After school I worked in Perth in Humes the Ironmongers and Watsons China Merchants before going off to investigate RAF Boy Entrant. Not a good idea I was really far too young and on arrival in a foreign land (Wales) realised I had to go home. Back home and it was down the mill into the machine shop when my parents announced - we are going to live in England! The management at the mill said that if my parents were going then I would too and so my job was finished, they could do that then.

I was 17 and so went off to see the world, or at least a small muddy wet town called King's Lynn. It's not really a bad place and I have enjoyed myself here, I have married an Essex lass and we have two fine children, my son sometimes looks far too much like I did once.

Now with the advent of satellite broadcasting and the internet I can listen to "Take The Floor" on a Saturday and watch Grampian and Scottish TV whenever I want, magic isn't it. My CD collection boasts about 14 Runrig albums and I never tire of watching the Stirling Castle Runrig DVD, I wish I could've been there to see them.

Round-the-world cyclist Heinz Stcke

Did he ever imagine when he set out, 44 years ago, that he would be on the road all this time? "Nobody knows that far ahead. Ten years into the journey, it was 'I don't want to go back to the factory'. But then it just becomes such a part of you.That dream is for everybody all the time, but unfortunately it can't be easily realised. You really have to cut all your relations, family, and be free. You have some saved-up money for a year or two, and then you have to find new money. Eventually, people wind up again where they started from. Or they get a good job somewhere else. And then the woman comes, you know. And then they buy a house and then, maybe, children come. "And then only the dream stays."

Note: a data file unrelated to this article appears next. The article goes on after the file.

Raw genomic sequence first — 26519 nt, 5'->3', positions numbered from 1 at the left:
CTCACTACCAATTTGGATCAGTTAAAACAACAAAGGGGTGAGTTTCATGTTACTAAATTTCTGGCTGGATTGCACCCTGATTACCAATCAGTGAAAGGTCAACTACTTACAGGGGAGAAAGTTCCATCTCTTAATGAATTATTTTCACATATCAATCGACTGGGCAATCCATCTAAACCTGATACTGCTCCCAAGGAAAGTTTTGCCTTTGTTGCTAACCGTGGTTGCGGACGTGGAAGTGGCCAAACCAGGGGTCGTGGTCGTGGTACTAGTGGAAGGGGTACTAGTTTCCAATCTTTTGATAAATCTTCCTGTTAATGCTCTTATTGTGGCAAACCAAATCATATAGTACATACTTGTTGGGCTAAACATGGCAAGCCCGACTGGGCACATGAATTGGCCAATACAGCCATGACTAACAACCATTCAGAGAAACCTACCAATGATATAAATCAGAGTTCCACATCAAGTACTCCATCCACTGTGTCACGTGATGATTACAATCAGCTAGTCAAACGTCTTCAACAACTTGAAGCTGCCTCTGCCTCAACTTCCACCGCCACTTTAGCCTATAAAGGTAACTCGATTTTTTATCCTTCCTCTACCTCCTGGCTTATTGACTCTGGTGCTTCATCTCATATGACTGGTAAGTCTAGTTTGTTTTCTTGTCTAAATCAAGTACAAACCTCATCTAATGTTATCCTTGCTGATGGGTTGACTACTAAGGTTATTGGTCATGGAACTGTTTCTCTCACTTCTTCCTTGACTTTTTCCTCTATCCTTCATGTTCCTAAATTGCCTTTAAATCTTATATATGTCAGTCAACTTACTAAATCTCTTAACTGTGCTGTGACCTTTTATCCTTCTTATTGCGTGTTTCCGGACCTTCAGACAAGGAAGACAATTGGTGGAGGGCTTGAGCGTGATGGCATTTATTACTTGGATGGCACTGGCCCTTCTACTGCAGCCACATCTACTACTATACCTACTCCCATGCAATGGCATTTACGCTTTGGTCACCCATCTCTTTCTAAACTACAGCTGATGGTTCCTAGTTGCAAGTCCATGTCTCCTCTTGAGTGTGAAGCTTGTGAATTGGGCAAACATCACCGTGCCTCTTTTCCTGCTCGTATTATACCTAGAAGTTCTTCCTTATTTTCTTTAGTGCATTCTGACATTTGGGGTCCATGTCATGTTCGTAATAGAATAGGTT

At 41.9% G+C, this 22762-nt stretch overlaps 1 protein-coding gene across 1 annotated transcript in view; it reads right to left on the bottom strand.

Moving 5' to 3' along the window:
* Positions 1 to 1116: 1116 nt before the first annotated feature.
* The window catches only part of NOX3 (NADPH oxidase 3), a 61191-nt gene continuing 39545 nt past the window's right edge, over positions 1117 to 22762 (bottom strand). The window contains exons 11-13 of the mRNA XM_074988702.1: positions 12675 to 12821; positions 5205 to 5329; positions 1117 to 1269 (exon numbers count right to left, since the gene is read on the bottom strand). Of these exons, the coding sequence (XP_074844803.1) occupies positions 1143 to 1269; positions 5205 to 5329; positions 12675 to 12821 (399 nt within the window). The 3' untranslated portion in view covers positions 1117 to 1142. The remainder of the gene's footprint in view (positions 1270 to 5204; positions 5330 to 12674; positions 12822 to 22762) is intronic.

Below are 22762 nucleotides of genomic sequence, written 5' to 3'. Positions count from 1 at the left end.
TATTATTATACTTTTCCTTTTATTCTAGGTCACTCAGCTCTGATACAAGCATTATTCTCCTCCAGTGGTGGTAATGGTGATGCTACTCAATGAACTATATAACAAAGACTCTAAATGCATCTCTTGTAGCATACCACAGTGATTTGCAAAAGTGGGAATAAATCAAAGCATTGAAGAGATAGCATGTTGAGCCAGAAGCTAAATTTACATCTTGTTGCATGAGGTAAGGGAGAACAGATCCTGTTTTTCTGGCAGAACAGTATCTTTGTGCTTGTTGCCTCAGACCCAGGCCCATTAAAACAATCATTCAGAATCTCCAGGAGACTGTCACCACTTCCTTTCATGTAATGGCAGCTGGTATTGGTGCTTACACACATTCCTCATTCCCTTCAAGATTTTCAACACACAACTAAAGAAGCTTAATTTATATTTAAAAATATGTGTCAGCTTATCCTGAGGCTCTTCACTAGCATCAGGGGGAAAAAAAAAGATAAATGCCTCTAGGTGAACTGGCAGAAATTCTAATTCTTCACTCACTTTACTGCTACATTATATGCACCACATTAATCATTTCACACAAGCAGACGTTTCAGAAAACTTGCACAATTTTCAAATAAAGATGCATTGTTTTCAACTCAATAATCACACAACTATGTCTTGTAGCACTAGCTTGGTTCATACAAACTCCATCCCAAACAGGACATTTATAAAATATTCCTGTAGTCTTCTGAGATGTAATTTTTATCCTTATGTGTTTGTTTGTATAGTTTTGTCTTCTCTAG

A few random thoughts and memories.

  • Going on the youth club trip to the city hall in Perth to see the Searchers the night Kennedy was shot.
  • When the 'light show' at the record hop was when the lights were switched on full.
  • Singing "Jock Baileys got a big fat belly" Jock Bailey (hope that's right) was a bus driver
  • Shouting "Cant can't write right" when we thought the policeman Mr. Cant wasn't looking.
  • How the biggest apples were on the tree at the rear of the police house.
  • Calling the teacher Mr. Donald, 'DUCK' when he was just out of earshot.
  • Wulle Baxters farm on the Perth road and the cottage nearby where a family lived for a while. I remember the kids didn't wash too often. Hope they came on better times.
  • Sharpening pencils by the coal stove in the classroom, all boys could carry a penknive then without getting arrested. Boy Scouts even had sheath knives!
  • Listening to Radio Luxembourg 208 fade in and out on the tranny
  • The girls at the dances in Birnham all back-combing like there lives depended on it.
You can take the boy out of Stanley...

Slow turns the tide
Where dark runs the sea
And our memories fade
Like the shadows on the shore
But my heart feels the surge
Of the deep running river
That carries me back
To the fields of the young.
(Donnie Munro 'Fields of the Young')